Mood of the Market
Mood of the Market
If someone were to chart it, I'd guess that the bell curve that represents how happy American homeowners have been over the last 10 years would be just about as volatile as the one that represents home values.
Actually, the emotional roller coaster might even be a carbon copy of the path of home prices from peak to trough, as the joy and exuberance most owners express about their homes at any given moment is directly proportional to what it's worth at the time.
But there are two germane, essential truths: (1) Happiness is the ultimate objective of the intentional life, of which homeownership is a part; and (2) Home values, like the value of any asset, go up and down.
So, wouldn't it be great if we could decouple our experience of happiness with our homes from their values, freeing ourselves up to simply enjoy them and be happy no matter what's going on in the market? What if we can make our experience of homeownership recession-resistant, even if we can't recession-proof the market itself?
Well, I know some such happy homeowners -- people who remained free of the angst and teeth-gnashing that seemed to become the near-universal sentiment among homeowners during the housing recession. And they also remained free of the euphoric rush and frenzied decision failures of homeowners at the top of the market.
Here are a few of the traits and behaviors that I've noticed in these happy homeowners:
1. Smart, proactive money managers. This does not mean these people are day traders or sit around the computer tracking every cent they spend. What it does mean is that these people are assertive about their financial planning, understand their income and expenses, save and invest for the present and the future, and live well within their means. This empowers them to weather occasional financial storms like illnesses, layoffs, and market downturns without excessive panic and fear about what their home is worth at any moment in time.
I once heard a happy homeowner express his belief that there should never be a need to tap into an emergency fund, because so-called "emergencies" like car repairs and roof leaks are just inevitabilities of life. So, instead of having an emergency fund set aside, he has structured his income and savings and expenses so that he saves upwards of 20 percent of what he makes every month, no matter what, and is always in a state of financial preparedness for the curve balls that life can throw.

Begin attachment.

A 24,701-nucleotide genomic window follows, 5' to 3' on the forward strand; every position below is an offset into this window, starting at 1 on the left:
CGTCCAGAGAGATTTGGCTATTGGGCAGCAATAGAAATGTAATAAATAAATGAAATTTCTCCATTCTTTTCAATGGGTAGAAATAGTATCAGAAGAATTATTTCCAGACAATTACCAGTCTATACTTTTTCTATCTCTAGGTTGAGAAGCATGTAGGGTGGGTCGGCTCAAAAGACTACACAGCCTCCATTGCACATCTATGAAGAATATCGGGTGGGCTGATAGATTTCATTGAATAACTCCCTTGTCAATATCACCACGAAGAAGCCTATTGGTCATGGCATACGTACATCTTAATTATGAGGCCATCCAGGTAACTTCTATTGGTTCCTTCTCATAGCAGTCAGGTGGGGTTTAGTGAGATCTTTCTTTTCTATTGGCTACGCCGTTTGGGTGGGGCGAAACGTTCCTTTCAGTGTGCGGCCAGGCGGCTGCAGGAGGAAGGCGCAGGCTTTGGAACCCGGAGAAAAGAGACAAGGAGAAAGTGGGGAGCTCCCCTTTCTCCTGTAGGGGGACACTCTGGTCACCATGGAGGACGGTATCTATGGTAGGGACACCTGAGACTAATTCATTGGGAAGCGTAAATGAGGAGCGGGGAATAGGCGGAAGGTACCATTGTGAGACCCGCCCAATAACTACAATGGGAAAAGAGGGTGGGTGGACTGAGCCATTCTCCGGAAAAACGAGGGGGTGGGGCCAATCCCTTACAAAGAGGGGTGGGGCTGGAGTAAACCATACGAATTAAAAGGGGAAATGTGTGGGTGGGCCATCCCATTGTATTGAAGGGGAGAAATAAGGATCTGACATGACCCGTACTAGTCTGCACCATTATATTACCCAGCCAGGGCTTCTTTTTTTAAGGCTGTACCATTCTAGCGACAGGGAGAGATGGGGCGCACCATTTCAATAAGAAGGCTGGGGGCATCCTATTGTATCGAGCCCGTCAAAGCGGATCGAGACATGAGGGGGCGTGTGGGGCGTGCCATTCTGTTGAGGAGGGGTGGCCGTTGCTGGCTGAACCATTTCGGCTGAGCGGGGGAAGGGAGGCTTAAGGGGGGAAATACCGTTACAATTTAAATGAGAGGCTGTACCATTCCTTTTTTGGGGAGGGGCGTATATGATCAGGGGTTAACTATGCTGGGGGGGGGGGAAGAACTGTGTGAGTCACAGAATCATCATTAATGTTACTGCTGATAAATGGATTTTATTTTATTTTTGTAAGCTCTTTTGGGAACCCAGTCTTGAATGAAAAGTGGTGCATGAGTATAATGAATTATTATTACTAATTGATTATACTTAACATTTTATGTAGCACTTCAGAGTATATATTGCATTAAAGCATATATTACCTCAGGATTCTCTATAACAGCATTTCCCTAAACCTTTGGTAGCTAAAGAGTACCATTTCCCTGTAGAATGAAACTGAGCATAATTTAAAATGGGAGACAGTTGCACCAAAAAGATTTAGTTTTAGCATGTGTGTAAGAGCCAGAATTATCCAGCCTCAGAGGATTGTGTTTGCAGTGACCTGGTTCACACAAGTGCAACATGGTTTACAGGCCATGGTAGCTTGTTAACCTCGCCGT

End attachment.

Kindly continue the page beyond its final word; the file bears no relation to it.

2. Optimistic about their long-term future -- and that of the market. I've been fascinated lately to see all the talk of how much better mutual funds perform over the long term if they are simply invested in every stock on an exchange and parked there for decades, versus being actively traded by even the most expert of Wall Street wizards.
I find that so compelling because it mirrors my experience of real estate: One of my first clients was a 70-year-old man whose home I sold for $550,000; he told me he had paid less than $20,000 for it 30 years earlier.
Homeowners who have an optimism that the value of their home will increase over the very, very long term tend to be less hung up on and stressed out by the cyclical ups and downs in the real estate market.
3. Conservative mortgage holders. These folks often put a lot of money down, make extra payments, invest in improvements that bring up the value of their home, or make some combination of these and other relatively conservative mortgage moves. They might refinance if interest rates drop so low the costs of refinancing pale by comparison with the savings. But these folks are generally inclined against taking short-term or aggressively adjustable loans, and they tend to disfavor frequent refinancing or excessive borrowing against their homes.
As a result, even if they didn't put a huge down payment on the home at the time they bought it, they do tend to get and stay in a relatively strong equity position compared to their peers.
4. Relatively stable and committed to their homes for the long term. People who own homes that work well for them and their families -- and will work well for years and years to come -- tend to be less emotionally yanked around by market vagaries.
Homebuyers take note: Happy homeowners tend to be people whose homes have ample space, are in good condition, and are in neighborhoods where they feel safe and comfortable; if you can position yourself well with respect to as many of these criteria out of the gate by being smart about the home you choose, you'll be that much closer to membership in this select club.
These people are aware of what's going on in the market; they're just not obsessed with it, because they don't plan to move in any event.
Often times, a happy homeowner's commitments to his home mirrors a commitment to his job or career or line of business, if he's self-employed, which allows him to take the stance that as long as he can make the payment, he's planning to stay put for a very, very long time. And that, in turn allows him to opt out of the "freak out"-engendering fixation on real estate headlines and market data that in a down market causes so many unhappy homeowners to make panicked, poor real estate decisions.
Housing is in a long, slow recovery
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